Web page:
La Locandiera | Il Baccaro
Interview by: Caomhan Keane
Classic comedy, live music and fine dining - La Locandiera transforms restaurants into eighteenth century Florentine Inns. The seductive innkeeper Mirandolina has every man at her feet. They cover her in diamonds and cower about her like puppy dogs. Until 'the declared enemy of Italian women' - the Ulster Gentleman checks in.
Piqued, Mirandolina vows to vindicate her ex by making him fall in love with her. Who will lose the fight? The misogynist Gent or the seductive Locandiera?
Director Alice Coughlan speaks to Caomhan Keane.
Tell me about La Locandiera? What made you want to stage the project?
I had this dream of combining an Italian restaurant experience with a great play, combining food with theatre. When I was studying in Italy this play was on my literature course and I suddenly thought it could work in this environment. I've been in dinner theatres before, where there is a stage and then there is the audience. But here the players are in the midst of the audience.
For those who don't know it, what is the basic story?
It's a battle of the sexes. Essentially you have Mirandolina, the most beautiful, desirable woman in the world, and four men fall in love with her. And then along comes the Ulster gentleman, played by Conolly Heron, the world's greatest misogynist. He decides to teach her a lesson and she decides to teach him a lesson and so they naturally come into conflict. The supporting cast are all the characters that are wildly in love with her.
What does La Locandiera have to say about the world today?
I think it has a lot to say about love and relationships. There have been extreme productions where Mirandolina has been played by a man to explore gender, but I think it remains very relevant because of its basic storyline of a woman who uses her sexuality to control men. Women are more empowered now but they still use their sexuality to give them power in a situation where they may not otherwise have it. And it's great to see the different reactions of an audience when they have alcohol in them. We have had a lot of instances of the audience breaking out into spontaneous jeering or cheering.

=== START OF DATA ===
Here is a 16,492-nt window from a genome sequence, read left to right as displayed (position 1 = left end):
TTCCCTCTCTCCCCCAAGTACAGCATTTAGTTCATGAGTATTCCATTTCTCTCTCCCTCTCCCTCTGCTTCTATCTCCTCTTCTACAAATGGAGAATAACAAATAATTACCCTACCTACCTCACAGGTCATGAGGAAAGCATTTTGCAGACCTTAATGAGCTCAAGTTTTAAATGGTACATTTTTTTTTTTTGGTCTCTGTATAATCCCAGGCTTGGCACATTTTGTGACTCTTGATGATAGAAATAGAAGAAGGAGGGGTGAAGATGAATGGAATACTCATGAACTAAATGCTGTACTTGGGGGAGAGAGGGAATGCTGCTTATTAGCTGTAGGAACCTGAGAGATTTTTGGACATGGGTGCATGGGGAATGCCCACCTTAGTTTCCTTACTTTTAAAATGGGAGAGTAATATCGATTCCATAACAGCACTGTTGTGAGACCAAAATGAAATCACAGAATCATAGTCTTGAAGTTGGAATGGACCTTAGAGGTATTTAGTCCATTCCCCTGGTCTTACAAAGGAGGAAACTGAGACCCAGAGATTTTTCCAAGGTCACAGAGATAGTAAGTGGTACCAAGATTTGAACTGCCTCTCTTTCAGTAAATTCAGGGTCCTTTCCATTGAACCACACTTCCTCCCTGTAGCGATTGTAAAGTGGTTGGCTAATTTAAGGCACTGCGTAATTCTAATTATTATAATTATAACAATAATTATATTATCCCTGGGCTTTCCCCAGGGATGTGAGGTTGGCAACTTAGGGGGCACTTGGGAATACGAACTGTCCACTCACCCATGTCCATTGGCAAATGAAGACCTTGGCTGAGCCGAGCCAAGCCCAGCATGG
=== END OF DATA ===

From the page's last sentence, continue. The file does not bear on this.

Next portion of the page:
Tell me about Wonderland's production history with the project?
It began in the Port House in March 2009, a month long run followed by five national tours and a stint at the last Edinburgh Festival. We have performed it in Wicklow and Bray and we have been asked to do it as part of the 20-year anniversary of the Made in Temple Bar Festival. We are performing it in Il Baccaro, which is ironically the restaurant I most wanted to do it in, in the beginning.
How did you go about getting the piece on its feet, changing it from something that could be staged in the Proscenium arch to a site-specific piece?
It was straightforward because it is a play that is largely set in an Inn. We just had to change a few lines. In our imaginations the audience are like the men who can never leave. She flirts with them all the time. And the actors act as waiters.
What challenges does this type of show place on your actors and how do you get them to rise to it?
In the beginning it was very frightening to be so close to a member of the audience. We had to think about what the audience might do to us. We have had incidents where some rich guy from Cork gets a reaction from one Ad Lib and then he's gone for the night. He keeps wanting to make the people at his table laugh and not enjoy the show as much. And that can be difficult, if they get really, really drunk and they don't listen as much or if the show moves too much into the audience. So you sometimes have to give out to them... in character of course. We would rather have an audience that we are just about keeping control of though, because that adds to the fun. You have to plunge into that wave as an actor and just ride it. There is no division. You are in it.
Tell me about your forthcoming productions?
We are in the process or rehearsing a show called Sylvia's Quest, which we are presenting as a work in progress this summer. It's a very ambitious, different project. It's about a Bulgarian teenager in Dublin. She has had many worlds, not just the real world, and she takes the audience out into Temple Bar and shares these fantasy worlds with them. The audience wear headphones so they get all these sounds and characters as well as the extracts given in person. We are experimenting with that during the Made in Temple Bar Festival.
Wonderland Theatre are developing it through a number of work in progress showings for it to open in July 2012.
Story by EI Team | 09:00 | Tuesday 19th July 2011 | Theatre
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